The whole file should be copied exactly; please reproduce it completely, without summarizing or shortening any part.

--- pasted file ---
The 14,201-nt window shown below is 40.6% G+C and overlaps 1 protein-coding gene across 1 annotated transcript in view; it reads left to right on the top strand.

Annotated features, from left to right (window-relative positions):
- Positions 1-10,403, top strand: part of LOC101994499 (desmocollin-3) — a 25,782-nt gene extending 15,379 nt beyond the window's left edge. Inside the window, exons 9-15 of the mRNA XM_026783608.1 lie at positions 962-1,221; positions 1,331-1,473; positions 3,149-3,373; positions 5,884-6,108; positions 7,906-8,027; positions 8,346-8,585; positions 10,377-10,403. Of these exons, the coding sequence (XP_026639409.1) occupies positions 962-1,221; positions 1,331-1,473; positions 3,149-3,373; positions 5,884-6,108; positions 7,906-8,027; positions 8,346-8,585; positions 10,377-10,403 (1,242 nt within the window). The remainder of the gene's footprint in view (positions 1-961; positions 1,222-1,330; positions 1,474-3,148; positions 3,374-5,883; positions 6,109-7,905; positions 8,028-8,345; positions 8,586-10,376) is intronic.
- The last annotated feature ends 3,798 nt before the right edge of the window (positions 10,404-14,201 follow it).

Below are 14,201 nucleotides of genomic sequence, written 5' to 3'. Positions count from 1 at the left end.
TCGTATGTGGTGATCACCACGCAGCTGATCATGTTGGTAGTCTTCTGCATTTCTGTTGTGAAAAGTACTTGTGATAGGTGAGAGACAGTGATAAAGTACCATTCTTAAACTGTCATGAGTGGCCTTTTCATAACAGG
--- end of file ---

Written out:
The 14,201-nt window shown below is 40.6% G+C and overlaps 1 protein-coding gene across 1 annotated transcript in view; it reads left to right on the top strand.

Annotated features, from left to right (window-relative positions):
- Positions 1-10,403, top strand: part of LOC101994499 (desmocollin-3) — a 25,782-nt gene extending 15,379 nt beyond the window's left edge. Inside the window, exons 9-15 of the mRNA XM_026783608.1 lie at positions 962-1,221; positions 1,331-1,473; positions 3,149-3,373; positions 5,884-6,108; positions 7,906-8,027; positions 8,346-8,585; positions 10,377-10,403. Of these exons, the coding sequence (XP_026639409.1) occupies positions 962-1,221; positions 1,331-1,473; positions 3,149-3,373; positions 5,884-6,108; positions 7,906-8,027; positions 8,346-8,585; positions 10,377-10,403 (1,242 nt within the window). The remainder of the gene's footprint in view (positions 1-961; positions 1,222-1,330; positions 1,474-3,148; positions 3,374-5,883; positions 6,109-7,905; positions 8,028-8,345; positions 8,586-10,376) is intronic.
- The last annotated feature ends 3,798 nt before the right edge of the window (positions 10,404-14,201 follow it).

Below are 14,201 nucleotides of genomic sequence, written 5' to 3'. Positions count from 1 at the left end.
TCGTATGTGGTGATCACCACGCAGCTGATCATGTTGGTAGTCTTCTGCATTTCTGTTGTGAAAAGTACTTGTGATAGGTGAGAGACAGTGATAAAGTACCATTCTTAAACTGTCATGAGTGGCCTTTTCATAACAGG